Cuba

Likely top stories this week: Solís wins Costa Rican election; the Obama Administration faces increasing pressure on its deportation policy; Venezuelan government reacts after Spain suspends the sale of riot gear; a FIFA executive admits that Brazil is still behind schedule for the 2014 World Cup.

The U.S. Agency for International Development (USAID) covertly created “ZunZuneo”—a Cuban version of the online messaging network Twitter—to cause civil unrest in Cuba, the Associate Press reported on Thursday.

Likely top stories this week: the Cuban government passes a new foreign investment law; Venezuelan troops take control of San Cristóbal; Costa Rican presidential candidate Solís lacks an opponent; Brazilian security forces raid Maré favela in Rio; China's Chinalco halts its Toromocho mining project in Peru.

The Cuban Council of State called an extraordinary session of the National Assembly in order to debate and approve a new foreign investment law on Saturday, March 29, the state-run Granma newspaper announced Wednesday.

As tensions between the United States and Russia over the future of the Ukraine’s Crimean peninsula continue to rise, Moscow officials may look to beef up their country’s stronghold in Latin America.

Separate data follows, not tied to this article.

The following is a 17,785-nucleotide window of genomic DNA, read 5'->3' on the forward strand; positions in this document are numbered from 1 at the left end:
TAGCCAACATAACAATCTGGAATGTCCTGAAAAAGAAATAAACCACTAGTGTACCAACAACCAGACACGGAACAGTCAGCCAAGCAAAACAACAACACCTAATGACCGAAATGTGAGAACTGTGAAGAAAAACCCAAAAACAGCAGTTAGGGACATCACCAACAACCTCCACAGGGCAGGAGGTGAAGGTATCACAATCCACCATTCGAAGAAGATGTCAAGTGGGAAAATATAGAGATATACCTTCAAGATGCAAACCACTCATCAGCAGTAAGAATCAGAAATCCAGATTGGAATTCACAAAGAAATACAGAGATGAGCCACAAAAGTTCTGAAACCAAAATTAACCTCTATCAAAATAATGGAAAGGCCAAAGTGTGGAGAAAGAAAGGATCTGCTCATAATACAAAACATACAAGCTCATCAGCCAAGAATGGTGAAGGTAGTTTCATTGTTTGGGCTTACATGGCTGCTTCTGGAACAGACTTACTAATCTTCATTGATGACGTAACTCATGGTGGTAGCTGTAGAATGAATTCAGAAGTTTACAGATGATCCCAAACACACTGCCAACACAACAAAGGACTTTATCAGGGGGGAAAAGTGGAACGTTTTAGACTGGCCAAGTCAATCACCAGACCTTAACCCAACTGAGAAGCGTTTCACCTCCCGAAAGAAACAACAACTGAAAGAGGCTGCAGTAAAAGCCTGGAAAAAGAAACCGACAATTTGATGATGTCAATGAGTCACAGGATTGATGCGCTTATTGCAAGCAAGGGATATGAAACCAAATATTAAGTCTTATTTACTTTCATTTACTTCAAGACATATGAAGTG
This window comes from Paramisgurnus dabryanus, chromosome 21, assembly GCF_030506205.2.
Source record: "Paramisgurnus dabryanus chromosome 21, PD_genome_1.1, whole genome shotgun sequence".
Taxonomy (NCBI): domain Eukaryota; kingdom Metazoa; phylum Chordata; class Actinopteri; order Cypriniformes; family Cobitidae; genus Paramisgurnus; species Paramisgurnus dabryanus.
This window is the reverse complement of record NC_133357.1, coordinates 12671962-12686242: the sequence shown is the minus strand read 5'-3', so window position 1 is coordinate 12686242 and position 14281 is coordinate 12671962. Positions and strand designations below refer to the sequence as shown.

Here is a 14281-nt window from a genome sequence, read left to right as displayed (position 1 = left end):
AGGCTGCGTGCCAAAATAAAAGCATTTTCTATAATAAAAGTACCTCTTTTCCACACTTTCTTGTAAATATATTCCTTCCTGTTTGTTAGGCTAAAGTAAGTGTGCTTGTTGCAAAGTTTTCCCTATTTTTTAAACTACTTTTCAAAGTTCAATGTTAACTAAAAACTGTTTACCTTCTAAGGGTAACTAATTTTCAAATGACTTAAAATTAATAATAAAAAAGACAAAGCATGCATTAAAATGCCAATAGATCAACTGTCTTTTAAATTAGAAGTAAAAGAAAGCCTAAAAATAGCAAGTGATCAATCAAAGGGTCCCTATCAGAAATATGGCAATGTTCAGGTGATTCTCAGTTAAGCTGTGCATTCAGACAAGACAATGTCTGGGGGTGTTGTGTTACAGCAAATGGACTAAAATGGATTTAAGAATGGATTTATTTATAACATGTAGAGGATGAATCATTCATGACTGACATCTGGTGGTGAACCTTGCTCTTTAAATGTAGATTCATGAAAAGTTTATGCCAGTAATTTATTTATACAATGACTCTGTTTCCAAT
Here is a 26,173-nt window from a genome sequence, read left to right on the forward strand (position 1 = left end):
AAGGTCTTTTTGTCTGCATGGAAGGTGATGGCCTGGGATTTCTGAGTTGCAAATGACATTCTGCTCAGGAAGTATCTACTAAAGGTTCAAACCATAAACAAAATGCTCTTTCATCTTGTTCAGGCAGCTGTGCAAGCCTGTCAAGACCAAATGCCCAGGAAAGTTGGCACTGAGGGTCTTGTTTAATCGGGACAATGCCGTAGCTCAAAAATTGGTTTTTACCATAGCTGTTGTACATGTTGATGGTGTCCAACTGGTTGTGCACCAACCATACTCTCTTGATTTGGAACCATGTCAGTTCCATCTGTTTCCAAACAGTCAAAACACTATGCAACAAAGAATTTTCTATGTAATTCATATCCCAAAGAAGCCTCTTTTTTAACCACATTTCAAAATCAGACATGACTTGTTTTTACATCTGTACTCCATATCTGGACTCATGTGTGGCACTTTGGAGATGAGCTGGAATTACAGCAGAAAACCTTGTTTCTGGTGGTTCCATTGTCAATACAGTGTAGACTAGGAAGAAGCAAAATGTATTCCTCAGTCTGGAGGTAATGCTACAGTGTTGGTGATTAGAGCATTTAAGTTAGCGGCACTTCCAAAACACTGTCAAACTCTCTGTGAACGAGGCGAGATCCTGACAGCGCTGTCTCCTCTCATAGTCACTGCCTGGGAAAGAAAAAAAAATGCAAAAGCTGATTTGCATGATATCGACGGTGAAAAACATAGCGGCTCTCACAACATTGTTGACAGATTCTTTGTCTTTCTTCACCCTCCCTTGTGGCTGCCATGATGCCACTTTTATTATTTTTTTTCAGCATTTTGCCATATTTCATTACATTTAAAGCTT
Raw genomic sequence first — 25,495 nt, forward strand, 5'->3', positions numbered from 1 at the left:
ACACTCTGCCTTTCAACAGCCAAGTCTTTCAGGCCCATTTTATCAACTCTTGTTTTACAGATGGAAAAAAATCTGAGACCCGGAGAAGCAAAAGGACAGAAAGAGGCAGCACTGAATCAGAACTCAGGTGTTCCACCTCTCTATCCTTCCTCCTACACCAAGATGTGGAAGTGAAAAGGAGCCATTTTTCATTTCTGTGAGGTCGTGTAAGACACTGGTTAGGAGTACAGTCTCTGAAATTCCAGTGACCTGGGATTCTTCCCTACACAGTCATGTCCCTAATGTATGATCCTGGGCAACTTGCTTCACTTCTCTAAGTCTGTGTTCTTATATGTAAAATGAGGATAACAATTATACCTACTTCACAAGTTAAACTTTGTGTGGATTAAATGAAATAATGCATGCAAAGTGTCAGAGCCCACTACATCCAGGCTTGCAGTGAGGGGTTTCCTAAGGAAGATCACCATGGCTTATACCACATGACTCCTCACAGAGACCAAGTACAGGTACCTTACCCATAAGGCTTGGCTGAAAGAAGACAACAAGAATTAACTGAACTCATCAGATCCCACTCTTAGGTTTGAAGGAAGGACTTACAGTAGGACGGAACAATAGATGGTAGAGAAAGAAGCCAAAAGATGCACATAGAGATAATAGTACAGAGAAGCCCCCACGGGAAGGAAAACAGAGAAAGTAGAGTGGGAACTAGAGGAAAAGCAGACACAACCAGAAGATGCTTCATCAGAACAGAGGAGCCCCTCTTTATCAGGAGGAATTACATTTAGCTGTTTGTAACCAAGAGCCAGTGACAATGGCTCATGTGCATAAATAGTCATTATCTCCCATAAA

The United States released the second member of a group of five Cuban prisoners—known as the “Cuban Five”—from an Arizona prison on Thursday.

In a recent interview with The Washington Post, Florida sugar magnate Alfonso Fanjul said he is ready to do business with Cuba “under the right circumstances.”  The questions are: “what are the right circumstances?" and “who benefits when American companies ‘do business’ with communist Cuba?”

The need to support ongoing economic reform in Cuba makes it more necessary now to talk to Cuba, rather than talk about Cuba.

Either because they don’t want to alienate part of their constituency at home or because belonging to the CELAC Club gives them economic or political benefits, Latin American and Caribbean leaders have been blackmailed to avoid criticizing systems that enable authoritarian leaders to concentrate power, crush dissent and persecute journalists.

With a series of statements by leading Cuban-Americans, stories of change inside the island, and growing public pressure and attention to liberalize the U.S. embargo toward Cuba, I’d wager that soon the Cuban government will do something to halt the process.

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